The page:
Does the recent Supreme Court decision about vaccine mandates apply to Salve Regina?
No. This decision does not apply to Salve Regina as a private institution.
Why should I wear a high-quality mask and what should I do if I can't find one?
Due to the increased contagiousness of the Omicron variant, we are strongly encouraging students and employees to wear high-quality masks such as an N95, KN95, KF94 or a surgical mask whenever possible. As a reminder, masks are required in all indoor public spaces on campus regardless of vaccination status or immunity. We know that these masks may be harder to secure at the moment, so here are some considerations:
- Surgical masks are better than cloth, but double masking also helps.
Make sure your mask fits correctly:
- Completely covers your nose and mouth.
- Fits snugly against the side of your face and doesn't have gaps.
- Has a nose wire to prevent air from leaking out the top of the mask.
- Is worn under your scarf, ski mask or balaclava.
- You can tighten the fit of your mask with a mask-fitter. These are rubber or silicone devices that go over your mask, creating a tighter seal around the top, bottom, and sides.
- You can extend the life of your N95, KN95, KF94 by rotating days of wear and storing in a paper bag. The mask should sit for at least 24-48 hours in a dry place, free of contamination. In order to have a clean mask to wear every day, you'll need to have a few on hand so that you can rotate them out. Each mask should have its own paper bag, labeled with a number for easy tracking. Each mask may be used up to three times.
- Students with concerns regarding availability of high-quality masks should contact Student Affairs. Employees should reach out to Human Resources.
What is the University’s approach to testing in the spring?
Students are required to have a negative test in order to return to campus. This identifies potential asymptomatic cases in advance of the standard onboarding test that Salve Regina provides as a base to testing for the semester. As the semester progresses, the University will continue with its targeted surveillance testing program as it did in the fall.
How are people notified when they test positive?
Positive individuals are contacted via phone by Health Services.
If I test positive outside the University either at home or at an off-campus site, am I required to report this to Salve Regina?
Yes, this information should be reported and is vital for tracking and mitigation purposes. All information submitted is confidential.
Will Salve Regina adhere to the CDC's new guidance on a five-day isolation period for those who test positive?
The University has reviewed the latest CDC recommendations for isolation and quarantine periods. Based on these guidelines and taking into consideration the congregate living settings and behaviors of most undergraduate students, the isolation period for students is seven days from the date symptoms first appeared and until symptoms have improved. Isolation can end after seven full days if the positive individual is fever-free for 24 hours without the use of fever-reducing medication and other symptoms have improved. Students who are asymptomatic will isolate for seven days from the date of their positive test.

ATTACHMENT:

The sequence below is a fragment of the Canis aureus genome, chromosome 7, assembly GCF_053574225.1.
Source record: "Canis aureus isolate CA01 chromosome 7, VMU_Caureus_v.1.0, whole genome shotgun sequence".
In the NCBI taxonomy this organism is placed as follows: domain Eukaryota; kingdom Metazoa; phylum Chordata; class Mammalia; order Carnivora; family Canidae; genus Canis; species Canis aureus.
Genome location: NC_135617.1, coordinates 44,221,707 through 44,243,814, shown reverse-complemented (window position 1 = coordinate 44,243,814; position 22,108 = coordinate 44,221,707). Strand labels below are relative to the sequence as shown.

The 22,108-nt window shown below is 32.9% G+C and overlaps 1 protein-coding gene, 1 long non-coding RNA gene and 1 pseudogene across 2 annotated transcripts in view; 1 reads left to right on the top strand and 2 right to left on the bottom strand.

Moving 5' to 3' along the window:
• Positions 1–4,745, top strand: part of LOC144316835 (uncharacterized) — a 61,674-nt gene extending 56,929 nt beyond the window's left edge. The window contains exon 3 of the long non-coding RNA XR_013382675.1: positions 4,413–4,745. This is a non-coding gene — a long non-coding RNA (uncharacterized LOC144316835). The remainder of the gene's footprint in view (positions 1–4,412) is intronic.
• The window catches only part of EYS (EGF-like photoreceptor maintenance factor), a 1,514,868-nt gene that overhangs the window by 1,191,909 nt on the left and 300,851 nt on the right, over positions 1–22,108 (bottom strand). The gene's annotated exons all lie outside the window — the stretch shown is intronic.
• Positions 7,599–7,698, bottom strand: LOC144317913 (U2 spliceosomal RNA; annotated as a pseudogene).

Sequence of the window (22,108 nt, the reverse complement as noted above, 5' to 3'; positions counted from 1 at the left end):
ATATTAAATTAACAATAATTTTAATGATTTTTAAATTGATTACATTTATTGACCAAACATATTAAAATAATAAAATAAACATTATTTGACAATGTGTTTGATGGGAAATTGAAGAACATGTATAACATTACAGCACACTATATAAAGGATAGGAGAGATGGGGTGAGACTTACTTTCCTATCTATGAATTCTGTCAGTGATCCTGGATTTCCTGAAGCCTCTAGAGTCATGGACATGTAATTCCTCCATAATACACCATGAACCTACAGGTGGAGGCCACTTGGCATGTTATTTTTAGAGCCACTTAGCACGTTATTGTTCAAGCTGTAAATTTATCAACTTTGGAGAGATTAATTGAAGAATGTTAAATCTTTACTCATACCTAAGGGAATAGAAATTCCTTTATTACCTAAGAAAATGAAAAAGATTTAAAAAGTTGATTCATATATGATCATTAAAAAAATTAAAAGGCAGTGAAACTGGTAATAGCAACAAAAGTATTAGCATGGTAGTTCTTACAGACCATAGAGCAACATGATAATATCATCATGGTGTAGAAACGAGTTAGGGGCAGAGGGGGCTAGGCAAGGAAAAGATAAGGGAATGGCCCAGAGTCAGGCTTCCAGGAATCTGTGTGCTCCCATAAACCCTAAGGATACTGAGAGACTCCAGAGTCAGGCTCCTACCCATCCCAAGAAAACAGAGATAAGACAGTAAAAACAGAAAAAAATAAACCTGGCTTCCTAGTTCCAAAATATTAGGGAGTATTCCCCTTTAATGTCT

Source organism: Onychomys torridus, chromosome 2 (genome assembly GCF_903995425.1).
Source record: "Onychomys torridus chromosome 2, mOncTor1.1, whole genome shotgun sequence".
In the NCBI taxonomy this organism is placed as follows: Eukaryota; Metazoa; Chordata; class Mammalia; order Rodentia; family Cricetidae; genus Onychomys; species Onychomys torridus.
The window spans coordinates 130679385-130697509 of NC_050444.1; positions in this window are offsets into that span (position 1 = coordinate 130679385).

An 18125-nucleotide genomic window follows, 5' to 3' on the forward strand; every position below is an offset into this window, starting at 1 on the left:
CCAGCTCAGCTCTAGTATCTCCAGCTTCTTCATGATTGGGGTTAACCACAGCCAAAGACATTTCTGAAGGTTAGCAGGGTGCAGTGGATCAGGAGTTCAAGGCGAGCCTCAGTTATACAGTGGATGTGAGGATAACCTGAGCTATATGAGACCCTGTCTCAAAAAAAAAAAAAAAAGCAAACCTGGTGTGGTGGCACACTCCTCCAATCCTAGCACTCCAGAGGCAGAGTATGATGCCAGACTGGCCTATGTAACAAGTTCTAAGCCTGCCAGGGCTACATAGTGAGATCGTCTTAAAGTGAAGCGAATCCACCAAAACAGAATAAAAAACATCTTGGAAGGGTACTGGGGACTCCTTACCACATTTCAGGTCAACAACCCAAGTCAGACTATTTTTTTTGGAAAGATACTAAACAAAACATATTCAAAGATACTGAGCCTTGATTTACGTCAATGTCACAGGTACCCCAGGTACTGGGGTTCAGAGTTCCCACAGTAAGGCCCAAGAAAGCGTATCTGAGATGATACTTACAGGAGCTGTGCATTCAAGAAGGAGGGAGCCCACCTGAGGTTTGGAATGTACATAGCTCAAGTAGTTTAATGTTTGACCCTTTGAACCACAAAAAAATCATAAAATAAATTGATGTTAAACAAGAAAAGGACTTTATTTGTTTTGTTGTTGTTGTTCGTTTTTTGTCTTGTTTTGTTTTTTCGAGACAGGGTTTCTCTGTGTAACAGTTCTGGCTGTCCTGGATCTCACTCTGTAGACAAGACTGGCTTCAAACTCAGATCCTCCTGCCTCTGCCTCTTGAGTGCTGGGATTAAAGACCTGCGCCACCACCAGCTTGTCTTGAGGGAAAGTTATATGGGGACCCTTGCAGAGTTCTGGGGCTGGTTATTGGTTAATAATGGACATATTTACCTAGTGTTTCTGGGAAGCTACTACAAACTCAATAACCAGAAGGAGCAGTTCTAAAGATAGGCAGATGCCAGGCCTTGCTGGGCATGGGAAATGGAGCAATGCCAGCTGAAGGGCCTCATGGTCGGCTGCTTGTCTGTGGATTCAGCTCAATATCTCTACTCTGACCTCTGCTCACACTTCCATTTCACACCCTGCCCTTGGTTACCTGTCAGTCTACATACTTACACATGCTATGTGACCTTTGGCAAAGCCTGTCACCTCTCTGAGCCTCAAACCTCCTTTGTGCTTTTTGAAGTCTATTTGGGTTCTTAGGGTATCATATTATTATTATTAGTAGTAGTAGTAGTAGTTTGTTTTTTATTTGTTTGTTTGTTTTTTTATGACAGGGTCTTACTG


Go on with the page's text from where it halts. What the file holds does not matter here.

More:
Regardless of symptoms, all students testing positive should continue to wear a well-fitting mask around others at home and in public for three additional days (day 8-10) after the end of the seven-day isolation period. If you are unable to wear a mask when around others, you should continue to isolate for a full 10 days.
Faculty and staff may adhere to CDC guidelines. Graduate students are asked to remain off campus for seven days to be consistent with undergraduate policies.
With an expected increase in cases, what is the plan for isolation/quarantine housing?
The University has isolation and quarantine housing available on campus as well as through partnerships with four area hotels. Isolation and quarantine housing is assigned and managed through the Office of Residence life so as to ensure as little disruption as possible to the residential needs of students.
What happens with roommates if one tests positive?
Roommates are typically separated during the quarantine and isolation process unless they are both positive. The University’s preference is for positive students to return to their permanent residence during isolation, but we also understand that this option may not be possible for all.
What about older faculty and staff or those who may be immunocompromised?
As a mercy community, the needs of those who may be more susceptible to the effects of COVID-19 have always been accounted for. With all members of the community fully vaccinated and boosted, we believe the risks of severe illness will continue to decrease. Those employees and individuals with specific concerns are encouraged to work with Human Resources, their supervisors or the Dean of Students to determine the safest way to carry out their responsibilities.
Where do I go if I have questions?
There are many individuals at the ready to assist with questions or concerns. The easiest way to ensure you are directed to the best resource is to email firstname.lastname@example.org.
We know that the pandemic continues to cause anxiety and concern for many. We want to assure you that Salve Regina will remain vigilant this semester as we seek to keep students safe, respond to developments and support learning at all levels. Please continue to monitor email for communications regarding our response to COVID-19.